The screening practices for multifocal spinal infections vary significantly across institutions and countries. In some geographic regions, it is a routine practice to obtain a multisequence sagittal MRI of the entire spine (Cox et al., 2018). However, in other regions, only a limited part of the spine is typically imaged during the examination. This limited imaging may be attributed to the overly aggressive medico-legal systems, increased economic cost, loss of potential reimbursement for the future spine examinations, and an increased time in the scanner. Few studies have investigated the specific predictors of multifocal spinal infections (Siam et al., 2013; Abbara et al., 2016; Siam, 2016) when compared to unifocal infections (Hadjipavlou et al., 2000; Butler et al., 2006; Korovessis et al., 2012; Mann et al., 2004; Malawski and Lukawski, 1991). Elucidation of these differences may provide clarity and standardisation in the screening for multifocal infections. Our previous study had investigated those differences and found that patients surgically treated for cervical or thoracic spinal infections had a high rate of multifocal spinal infections (71 % and 83 %, respectively) (Balcescu et al., 2019). However, the power of our study was small due to the sole inclusion of patients who were operated on at a single institution over the course of 6 years.
The purpose of the current study was to revisit the risk factors for multifocal spinal infections while using a more robust data set. Our results may promote a prompt diagnosis of the occult multifocal spinal infections and improve patient outcomes (Redekop and Maestro, 1992; Verner and Musher, 1985).
The vascular anatomy of each spinal region varies significantly. The prevertebral pharyngeal venous plexus may permit a bacterial spread between the head and neck and cervical spine (Wiley and Trueta, 1959). The Batson's paravertebral venous plexus may allow for the bacterial spread between pelvic organs and the lumbar spine (Batson, 1967). Based on the vascular anatomic differences and the presumed differences in the ease of infectious spread, we have hypothesised that the initial region of spinal involvement is a significant predictor of multifocality.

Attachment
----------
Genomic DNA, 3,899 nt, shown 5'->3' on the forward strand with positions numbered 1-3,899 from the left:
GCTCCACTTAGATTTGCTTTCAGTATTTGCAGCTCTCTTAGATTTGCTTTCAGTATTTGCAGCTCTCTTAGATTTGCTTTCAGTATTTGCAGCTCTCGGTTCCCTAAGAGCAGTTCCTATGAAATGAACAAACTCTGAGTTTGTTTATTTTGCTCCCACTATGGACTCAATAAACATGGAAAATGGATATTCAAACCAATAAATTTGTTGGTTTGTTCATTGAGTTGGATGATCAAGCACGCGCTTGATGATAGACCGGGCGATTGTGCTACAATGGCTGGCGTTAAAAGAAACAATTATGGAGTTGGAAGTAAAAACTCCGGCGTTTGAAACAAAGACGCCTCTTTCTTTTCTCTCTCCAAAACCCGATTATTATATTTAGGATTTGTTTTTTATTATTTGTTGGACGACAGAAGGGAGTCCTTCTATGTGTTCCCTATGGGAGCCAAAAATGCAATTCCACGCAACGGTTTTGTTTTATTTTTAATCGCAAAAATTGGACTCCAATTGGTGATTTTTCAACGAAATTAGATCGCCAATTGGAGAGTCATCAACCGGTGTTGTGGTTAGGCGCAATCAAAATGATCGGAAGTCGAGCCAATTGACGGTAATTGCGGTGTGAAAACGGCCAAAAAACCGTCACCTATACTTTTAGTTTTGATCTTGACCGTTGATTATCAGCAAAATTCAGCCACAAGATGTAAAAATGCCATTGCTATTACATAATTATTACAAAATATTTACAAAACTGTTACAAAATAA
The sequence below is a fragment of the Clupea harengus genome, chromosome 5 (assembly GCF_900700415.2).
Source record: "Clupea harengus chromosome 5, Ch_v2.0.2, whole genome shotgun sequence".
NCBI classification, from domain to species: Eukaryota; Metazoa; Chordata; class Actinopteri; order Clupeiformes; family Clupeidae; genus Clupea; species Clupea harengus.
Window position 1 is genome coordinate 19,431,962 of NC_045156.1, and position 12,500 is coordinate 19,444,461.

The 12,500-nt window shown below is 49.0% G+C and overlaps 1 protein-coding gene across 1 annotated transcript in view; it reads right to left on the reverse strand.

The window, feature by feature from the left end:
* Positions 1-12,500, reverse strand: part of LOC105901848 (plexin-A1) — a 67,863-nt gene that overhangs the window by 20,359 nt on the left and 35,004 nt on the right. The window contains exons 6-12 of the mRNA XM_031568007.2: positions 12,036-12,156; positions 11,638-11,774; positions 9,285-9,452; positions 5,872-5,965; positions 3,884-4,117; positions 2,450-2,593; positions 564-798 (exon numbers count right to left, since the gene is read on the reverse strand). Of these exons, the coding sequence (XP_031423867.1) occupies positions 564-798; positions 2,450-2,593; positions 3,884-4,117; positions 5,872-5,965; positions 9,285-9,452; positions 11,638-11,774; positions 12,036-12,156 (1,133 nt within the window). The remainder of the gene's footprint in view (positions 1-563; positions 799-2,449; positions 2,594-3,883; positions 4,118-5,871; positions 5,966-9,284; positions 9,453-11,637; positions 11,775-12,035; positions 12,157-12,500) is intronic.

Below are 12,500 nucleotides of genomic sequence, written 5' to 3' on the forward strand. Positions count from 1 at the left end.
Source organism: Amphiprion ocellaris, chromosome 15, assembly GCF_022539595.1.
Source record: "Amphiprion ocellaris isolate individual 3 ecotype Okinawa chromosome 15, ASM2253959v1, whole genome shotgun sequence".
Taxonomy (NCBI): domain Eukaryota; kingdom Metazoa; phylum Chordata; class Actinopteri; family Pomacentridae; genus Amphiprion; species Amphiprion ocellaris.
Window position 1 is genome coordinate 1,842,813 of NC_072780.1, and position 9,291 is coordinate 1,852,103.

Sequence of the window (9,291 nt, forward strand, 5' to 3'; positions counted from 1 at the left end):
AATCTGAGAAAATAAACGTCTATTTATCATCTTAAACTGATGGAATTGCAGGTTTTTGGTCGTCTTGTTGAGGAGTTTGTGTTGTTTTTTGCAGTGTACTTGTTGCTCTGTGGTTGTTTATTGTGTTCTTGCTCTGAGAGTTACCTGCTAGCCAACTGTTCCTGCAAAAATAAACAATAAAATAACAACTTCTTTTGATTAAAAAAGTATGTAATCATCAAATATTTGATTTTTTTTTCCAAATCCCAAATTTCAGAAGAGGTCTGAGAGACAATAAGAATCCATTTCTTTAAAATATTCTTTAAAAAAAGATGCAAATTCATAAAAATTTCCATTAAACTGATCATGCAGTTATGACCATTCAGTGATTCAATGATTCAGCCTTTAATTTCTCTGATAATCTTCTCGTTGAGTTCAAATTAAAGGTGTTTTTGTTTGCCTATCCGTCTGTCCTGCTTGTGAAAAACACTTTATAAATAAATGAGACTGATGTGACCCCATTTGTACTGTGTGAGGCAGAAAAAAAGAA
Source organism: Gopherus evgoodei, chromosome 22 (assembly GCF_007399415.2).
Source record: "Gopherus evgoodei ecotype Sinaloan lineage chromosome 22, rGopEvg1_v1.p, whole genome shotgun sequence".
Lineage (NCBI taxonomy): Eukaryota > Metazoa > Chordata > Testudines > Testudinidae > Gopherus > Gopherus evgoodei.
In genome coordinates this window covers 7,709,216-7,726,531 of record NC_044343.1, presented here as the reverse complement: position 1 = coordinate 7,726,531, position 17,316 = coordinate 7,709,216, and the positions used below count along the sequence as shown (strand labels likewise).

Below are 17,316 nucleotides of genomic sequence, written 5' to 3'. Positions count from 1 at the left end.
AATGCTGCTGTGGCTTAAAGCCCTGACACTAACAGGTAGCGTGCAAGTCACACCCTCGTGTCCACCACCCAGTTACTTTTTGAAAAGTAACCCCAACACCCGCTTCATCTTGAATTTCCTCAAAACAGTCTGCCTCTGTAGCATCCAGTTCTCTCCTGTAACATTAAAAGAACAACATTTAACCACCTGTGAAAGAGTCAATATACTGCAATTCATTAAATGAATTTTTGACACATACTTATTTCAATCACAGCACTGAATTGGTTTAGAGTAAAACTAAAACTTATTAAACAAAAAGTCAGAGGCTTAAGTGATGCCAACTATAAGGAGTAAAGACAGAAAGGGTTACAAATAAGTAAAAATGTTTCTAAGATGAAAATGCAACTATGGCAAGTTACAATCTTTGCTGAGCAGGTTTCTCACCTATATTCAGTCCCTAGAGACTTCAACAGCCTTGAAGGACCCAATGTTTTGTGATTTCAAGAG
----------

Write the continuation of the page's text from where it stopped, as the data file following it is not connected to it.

We conducted a retrospective review of all pyogenic non-tuberculous spinal infections treated surgically by fellowship-trained spine surgeons at our institution from 1 April 2006 to 30 April 2020. Preliminary screening was performed using International Classification of Disease (ICD) 9 and 10 codes to search the electronic medical record for all potential patients. Different types of pyogenic spinal infections were considered, such as vertebral osteomyelitis, discitis, epidural abscess, and septic facet arthritis. The diagnostic criteria included characteristic MRI findings (e.g. hypointense signal on T1-weighted images, hyper-intense signal on T2-weighted images) and suggestive laboratory results (e.g. elevated white blood cell count (WBC), erythrocyte sedimentation rate (ESR), C-reactive protein (CRP), and lactate). The final diagnosis was based on clinical, radiological, and serologic evidence. Exclusion criteria were adolescents aged under 18 years and early postoperative infections (within 6 months of a previous spine operation). The human subjects review committee at our institution provided approval for this study.
Data were collected regarding demographics (age, sex, race), patient characteristics (weight, height, body mass index), predisposing factors (past medical history, social history), preoperative laboratory data (WBC, ESR, CRP, lactate), the indications for surgery, level of spinal involvement, bacteriology results (blood cultures, spinal tissue cultures), MRI/CT imaging, therapeutic management, and duration of hospitalisation. Immunocompromised status, defined as a history of diabetes mellitus, rheumatoid arthritis, cancer, or malnutrition, was also assessed. Recent infection was defined as a history of infection within 3 months of presentation of spinal infection. Albumin <3.5 was used to define a state of malnutrition. A fellowship-trained musculoskeletal or neuroradiologist reviewed each of the imaging studies and determined the presence of prevertebral soft tissue component involvement, epidural soft tissue component involvement, and T1 abnormality. All patients included in the study received the following seven MRI sequences: (1) sagittal T1-weighted; (2) sagittal T2-weighted fast relaxation fast spin echo (FRFSE); (3) sagittal short tau inversion recovery (STIR); (4) axial T2-weighted FRFSE; (5) axial T1-weight; (6) axial T1-weighted fast spin echo (FSE); and (7) sagittal T1-weighted FSE.
Patients with pyogenic infections involving multiple regions of the spinal column (e.g. cervical, thoracic, lumbar) were allocated to the “multifocal infection” group, including infections that were contiguous across regions (e.g. an epidural abscess spanning across the thoracolumbar junction). Patients in the “unifocal infection” group had infections involving one spinal region only, although multiple anatomical areas may have been involved (e.g. noncontiguous L2–3 epidural abscess plus L4–5 discitis).